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# Inverse Cosine

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I just wanted to know if there is an inverse cosine, and sine function in the math.h file or anywhere else. thanks

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In math.h:

double acos( double x );

double asin( double x );

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asin, acos, atan... in math.h

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Although the acos, asin, and atan functions work, I recommend the atan2 function. This takes two arguments, the rise and run of a right triangle (or alternately, the sin and cos of the angle <- the better way) and returns the proper angle.

This function always returns the correct answer, where the others may not.

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Here''s a useful approximation for asin(x)
for small x, -0.5 < x < 0.5

asin(x) =(approx) x * sqrt( 3 / ( 3 - x*x ) )

Useful if you require a fast and not too accurate answer.

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Anonymous Poster''s point about using atan2() instead of acos, asin is a good one, though I thought I''d clarify what atan2 does.

When you use just acos or asin, it is impossible to tell which quadrant the angle is in. For example, if you have a cosine of 0.5, the actual angle could lie in the first or fourth quadrants of the plane. The acos() function should return an angle in the first quadrant since it returns an angle from 0 to pi (3.14159265). Similarly, for example if you have a sine of 0.5 the actual angle could lie in the first or second quadrants and asin() should return an angle in the first quadrant since it returns an angle from -pi/2 to pi/2.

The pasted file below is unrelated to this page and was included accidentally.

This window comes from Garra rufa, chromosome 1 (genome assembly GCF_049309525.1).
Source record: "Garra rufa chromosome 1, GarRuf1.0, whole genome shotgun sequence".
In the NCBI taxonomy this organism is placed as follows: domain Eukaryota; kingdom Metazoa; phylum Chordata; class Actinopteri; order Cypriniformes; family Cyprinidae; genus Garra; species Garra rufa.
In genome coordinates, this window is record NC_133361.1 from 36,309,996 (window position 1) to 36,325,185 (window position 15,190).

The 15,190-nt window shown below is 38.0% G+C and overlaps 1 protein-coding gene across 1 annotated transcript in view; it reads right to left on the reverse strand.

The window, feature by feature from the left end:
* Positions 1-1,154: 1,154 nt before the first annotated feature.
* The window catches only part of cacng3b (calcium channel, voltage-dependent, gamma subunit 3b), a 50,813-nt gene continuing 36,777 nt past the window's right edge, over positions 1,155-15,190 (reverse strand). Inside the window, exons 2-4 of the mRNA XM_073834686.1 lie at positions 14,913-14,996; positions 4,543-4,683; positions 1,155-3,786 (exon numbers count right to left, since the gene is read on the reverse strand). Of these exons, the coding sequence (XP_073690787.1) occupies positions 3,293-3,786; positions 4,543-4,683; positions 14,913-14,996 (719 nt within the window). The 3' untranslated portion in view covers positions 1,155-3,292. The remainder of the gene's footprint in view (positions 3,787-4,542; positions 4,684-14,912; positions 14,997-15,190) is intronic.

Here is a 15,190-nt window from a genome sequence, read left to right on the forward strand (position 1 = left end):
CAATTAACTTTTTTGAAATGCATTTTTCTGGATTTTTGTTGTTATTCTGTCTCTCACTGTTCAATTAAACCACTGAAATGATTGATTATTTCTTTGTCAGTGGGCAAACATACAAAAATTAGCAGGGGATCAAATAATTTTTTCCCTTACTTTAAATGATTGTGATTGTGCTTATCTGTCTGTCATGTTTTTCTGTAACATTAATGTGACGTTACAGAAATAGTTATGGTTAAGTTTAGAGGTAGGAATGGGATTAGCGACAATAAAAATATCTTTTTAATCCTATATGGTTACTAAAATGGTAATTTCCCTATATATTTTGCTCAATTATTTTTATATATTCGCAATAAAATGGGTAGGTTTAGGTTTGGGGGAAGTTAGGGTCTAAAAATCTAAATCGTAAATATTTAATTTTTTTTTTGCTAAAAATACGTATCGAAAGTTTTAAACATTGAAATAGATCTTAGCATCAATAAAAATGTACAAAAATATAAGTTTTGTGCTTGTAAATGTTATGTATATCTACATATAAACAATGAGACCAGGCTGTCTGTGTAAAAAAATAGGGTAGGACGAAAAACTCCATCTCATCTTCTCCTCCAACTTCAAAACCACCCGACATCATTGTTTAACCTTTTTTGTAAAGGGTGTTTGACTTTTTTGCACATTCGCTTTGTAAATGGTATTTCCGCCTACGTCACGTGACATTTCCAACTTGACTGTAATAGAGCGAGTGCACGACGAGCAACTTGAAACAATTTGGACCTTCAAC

The atan2() method returns the correct angle, valued from -pi to pi, in any of the four quadrants. If you need to get the angle in the correct quadrant, atan2() is the function to use. The problem is, you may not have enough information! You may only know the cosine, for example, if you''re doing something with dot products. It may be expensive to get the actual value of the sine of the angle in order to call atan2(). It might be cheaper to use acos or asin and just use some geometric hint to determine the quadrant, then shift the angle.

The parameters of atan2() are the sine and cosine of the angle:

angle = atan2(sine, cosine).

*OR* multiples of sine and cosine:

angle = atan2(C*sine, C*cosine), where C is a constant.

Graham Rhodes
Senior Scientist
Applied Research Associates, Inc.

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::bows down to Graham::

Always a pleasure to watch you work.

-------------
-WarMage
...if you''re part of a hive-mind, is it still bad form to sex0r your cousin?...

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